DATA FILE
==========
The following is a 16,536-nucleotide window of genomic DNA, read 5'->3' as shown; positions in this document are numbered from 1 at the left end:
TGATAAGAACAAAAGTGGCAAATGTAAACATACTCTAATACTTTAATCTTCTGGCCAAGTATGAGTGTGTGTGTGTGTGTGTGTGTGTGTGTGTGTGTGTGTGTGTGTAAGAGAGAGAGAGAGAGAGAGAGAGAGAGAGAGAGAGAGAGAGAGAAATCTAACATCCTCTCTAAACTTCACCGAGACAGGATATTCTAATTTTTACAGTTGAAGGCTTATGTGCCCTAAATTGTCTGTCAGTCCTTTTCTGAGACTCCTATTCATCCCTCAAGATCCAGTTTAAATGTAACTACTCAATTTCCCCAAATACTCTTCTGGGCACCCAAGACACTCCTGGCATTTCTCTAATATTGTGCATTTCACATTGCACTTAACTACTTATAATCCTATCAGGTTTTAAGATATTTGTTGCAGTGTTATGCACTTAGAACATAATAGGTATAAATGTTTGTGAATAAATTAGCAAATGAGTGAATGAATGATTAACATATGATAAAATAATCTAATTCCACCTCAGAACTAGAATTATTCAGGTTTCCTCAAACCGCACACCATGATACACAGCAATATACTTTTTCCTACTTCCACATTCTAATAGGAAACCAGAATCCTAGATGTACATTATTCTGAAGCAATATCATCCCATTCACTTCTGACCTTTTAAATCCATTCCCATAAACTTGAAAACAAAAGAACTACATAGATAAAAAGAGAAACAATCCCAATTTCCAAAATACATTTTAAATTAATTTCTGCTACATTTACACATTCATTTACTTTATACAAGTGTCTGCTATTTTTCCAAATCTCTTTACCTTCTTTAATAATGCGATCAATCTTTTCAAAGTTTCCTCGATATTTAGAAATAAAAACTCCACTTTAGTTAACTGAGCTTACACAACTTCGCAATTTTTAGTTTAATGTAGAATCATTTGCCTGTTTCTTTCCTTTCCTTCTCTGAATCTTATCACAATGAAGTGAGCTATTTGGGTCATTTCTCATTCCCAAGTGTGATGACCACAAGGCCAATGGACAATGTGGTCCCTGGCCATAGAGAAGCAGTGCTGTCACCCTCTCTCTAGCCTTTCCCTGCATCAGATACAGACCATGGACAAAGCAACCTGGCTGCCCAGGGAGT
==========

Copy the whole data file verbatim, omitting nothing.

The following is a 16,536-nucleotide window of genomic DNA, read 5'->3' as shown; positions in this document are numbered from 1 at the left end:
TGATAAGAACAAAAGTGGCAAATGTAAACATACTCTAATACTTTAATCTTCTGGCCAAGTATGAGTGTGTGTGTGTGTGTGTGTGTGTGTGTGTGTGTGTGTGTGTGTAAGAGAGAGAGAGAGAGAGAGAGAGAGAGAGAGAGAGAGAGAGAGAAATCTAACATCCTCTCTAAACTTCACCGAGACAGGATATTCTAATTTTTACAGTTGAAGGCTTATGTGCCCTAAATTGTCTGTCAGTCCTTTTCTGAGACTCCTATTCATCCCTCAAGATCCAGTTTAAATGTAACTACTCAATTTCCCCAAATACTCTTCTGGGCACCCAAGACACTCCTGGCATTTCTCTAATATTGTGCATTTCACATTGCACTTAACTACTTATAATCCTATCAGGTTTTAAGATATTTGTTGCAGTGTTATGCACTTAGAACATAATAGGTATAAATGTTTGTGAATAAATTAGCAAATGAGTGAATGAATGATTAACATATGATAAAATAATCTAATTCCACCTCAGAACTAGAATTATTCAGGTTTCCTCAAACCGCACACCATGATACACAGCAATATACTTTTTCCTACTTCCACATTCTAATAGGAAACCAGAATCCTAGATGTACATTATTCTGAAGCAATATCATCCCATTCACTTCTGACCTTTTAAATCCATTCCCATAAACTTGAAAACAAAAGAACTACATAGATAAAAAGAGAAACAATCCCAATTTCCAAAATACATTTTAAATTAATTTCTGCTACATTTACACATTCATTTACTTTATACAAGTGTCTGCTATTTTTCCAAATCTCTTTACCTTCTTTAATAATGCGATCAATCTTTTCAAAGTTTCCTCGATATTTAGAAATAAAAACTCCACTTTAGTTAACTGAGCTTACACAACTTCGCAATTTTTAGTTTAATGTAGAATCATTTGCCTGTTTCTTTCCTTTCCTTCTCTGAATCTTATCACAATGAAGTGAGCTATTTGGGTCATTTCTCATTCCCAAGTGTGATGACCACAAGGCCAATGGACAATGTGGTCCCTGGCCATAGAGAAGCAGTGCTGTCACCCTCTCTCTAGCCTTTCCCTGCATCAGATACAGACCATGGACAAAGCAACCTGGCTGCCCAGGGAGT